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Foy v. Florida Commission on Offender Review


This is a case about the right to forgive. This “Right to Forgive” is an admittedly novel First Amendment theory, but we believe in it wholeheartedly.  This case could also be characterized as a right to due process for crime victims case.

This right to forgive resides at the confluence of the free association and free exercise rights found in the First Amendment. Further, the Florida Constitution protects a crime victim’s rights, which must also include the right to forgive. The government deprived Plaintiff Teena Foy of her rights by barring her from any contact with her son.

Ms. Foy’s son was a drug addict who, while under the spell of this evil, committed heinous crimes against her. Foy’s maternal instincts and religious conviction eventually compelled her to find forgiveness for her son. Ms. Foy and her son are close now. Her son has been released from prison after 13 years, and both he and his mother were looking forward to being reunified.

Ms. Foy is of advanced age and ailing health. Her desire is to live out the rest of her life, however long that may be, with her son by her side and in her warm embrace. The government, however, has other plans. The government wishes to keep them separated, apparently because the bureaucracy, without any rational reason, has reflexively decided that her son should be kept from his so-called victim. This is even over the objections of this “victim.”  She is now victimized by an unthinking bureaucracy that wants to govern by the principle of “because we said so,” rather than wielding their power logically or reasonably. 

“Victim” status is not something Ms. Foy asked for. If the state wants to give you status as “victim” with benefits for that status, fine.  But what about when that status is punitive?  This status takes away her right to be with her son.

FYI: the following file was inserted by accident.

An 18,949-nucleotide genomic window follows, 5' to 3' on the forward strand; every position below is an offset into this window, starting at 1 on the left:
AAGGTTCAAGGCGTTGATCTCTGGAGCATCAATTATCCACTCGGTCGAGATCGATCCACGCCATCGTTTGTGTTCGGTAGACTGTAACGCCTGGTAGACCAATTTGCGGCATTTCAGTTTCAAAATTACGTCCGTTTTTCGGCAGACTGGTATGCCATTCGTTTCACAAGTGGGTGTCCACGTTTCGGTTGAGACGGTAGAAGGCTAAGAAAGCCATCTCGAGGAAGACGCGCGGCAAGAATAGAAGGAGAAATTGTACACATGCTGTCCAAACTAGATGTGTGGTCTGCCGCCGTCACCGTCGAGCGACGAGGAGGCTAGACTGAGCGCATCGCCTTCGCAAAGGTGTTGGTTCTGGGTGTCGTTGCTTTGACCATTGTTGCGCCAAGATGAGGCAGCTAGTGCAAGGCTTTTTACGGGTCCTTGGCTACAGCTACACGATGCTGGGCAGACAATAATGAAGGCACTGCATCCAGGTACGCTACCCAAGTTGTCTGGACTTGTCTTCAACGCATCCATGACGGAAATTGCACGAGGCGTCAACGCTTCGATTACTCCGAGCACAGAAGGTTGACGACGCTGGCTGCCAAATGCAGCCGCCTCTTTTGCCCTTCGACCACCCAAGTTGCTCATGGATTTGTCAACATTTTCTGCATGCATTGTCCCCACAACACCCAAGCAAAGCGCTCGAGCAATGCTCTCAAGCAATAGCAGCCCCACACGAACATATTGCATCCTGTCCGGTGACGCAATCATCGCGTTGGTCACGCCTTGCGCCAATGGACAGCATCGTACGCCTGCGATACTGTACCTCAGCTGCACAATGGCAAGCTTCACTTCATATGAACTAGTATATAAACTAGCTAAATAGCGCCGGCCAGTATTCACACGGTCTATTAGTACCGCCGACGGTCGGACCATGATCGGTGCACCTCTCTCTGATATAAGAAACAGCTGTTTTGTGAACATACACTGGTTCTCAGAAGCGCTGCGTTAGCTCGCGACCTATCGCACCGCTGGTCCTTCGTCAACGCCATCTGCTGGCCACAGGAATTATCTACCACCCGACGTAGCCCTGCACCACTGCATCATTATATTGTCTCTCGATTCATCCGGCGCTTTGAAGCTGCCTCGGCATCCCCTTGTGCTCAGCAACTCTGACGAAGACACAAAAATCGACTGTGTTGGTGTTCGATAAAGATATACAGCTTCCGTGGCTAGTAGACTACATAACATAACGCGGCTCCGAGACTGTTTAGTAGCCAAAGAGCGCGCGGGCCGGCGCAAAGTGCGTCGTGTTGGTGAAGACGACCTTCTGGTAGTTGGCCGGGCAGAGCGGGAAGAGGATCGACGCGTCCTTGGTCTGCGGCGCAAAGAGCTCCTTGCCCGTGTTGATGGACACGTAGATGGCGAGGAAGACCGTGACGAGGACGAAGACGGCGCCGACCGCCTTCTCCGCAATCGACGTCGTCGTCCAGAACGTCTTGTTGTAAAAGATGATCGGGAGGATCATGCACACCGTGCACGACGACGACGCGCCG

The designation as a crime victim is intended to protect and empower Ms. Foy, not to deprive her of her family and limit her rights.  If Ms. Foy must have her rights limited by her status as a crime victim, then she wishes to shed that status and enjoy the same rights that she would have if she had no status at all. Because of her “victim” status, she has fewer rights than anyone else in the entire world to be with her son.  In fact, the only person on the planet with whom Mr. Foy may not associate is his own mother.  

This can not be how our law functions. The only thing victimizing her is the government’s intransigence in saying “rules is rules” and refusing to allow this family to be together.

Usually, a victim seeking vindication of their rights is seeking redress or retribution – and the state, purportedly acting on behalf of the victim and society, will often comply or assist. A forgiving victim should have rights too. Ms. Foy derives her feelings of compassion and forgiveness from her relationship with God and should be free to express them by associating with whomever she pleases – including her assailant. Under the current state of affairs, if Ms. Foy is on her deathbed and wishes to call her son to say goodbye, and her son knows that it is her calling, he can not even accept that call without violating the law and being sent back to prison. Ms. Foy has done nothing to warrant this punishment.

The state should not be permitted to deprive Ms. Foy of the right to speak to her son, to associate with her son, and to fully forgive her son. Ms. Foy is no longer her son’s victim. She is now the victim of a government acting illogically, unthinkingly, and uncaringly to deprive her of her rights as a citizen and as a crime victim. The Court must grant Ms. Foy her right to forgive.  

Marc Randazza


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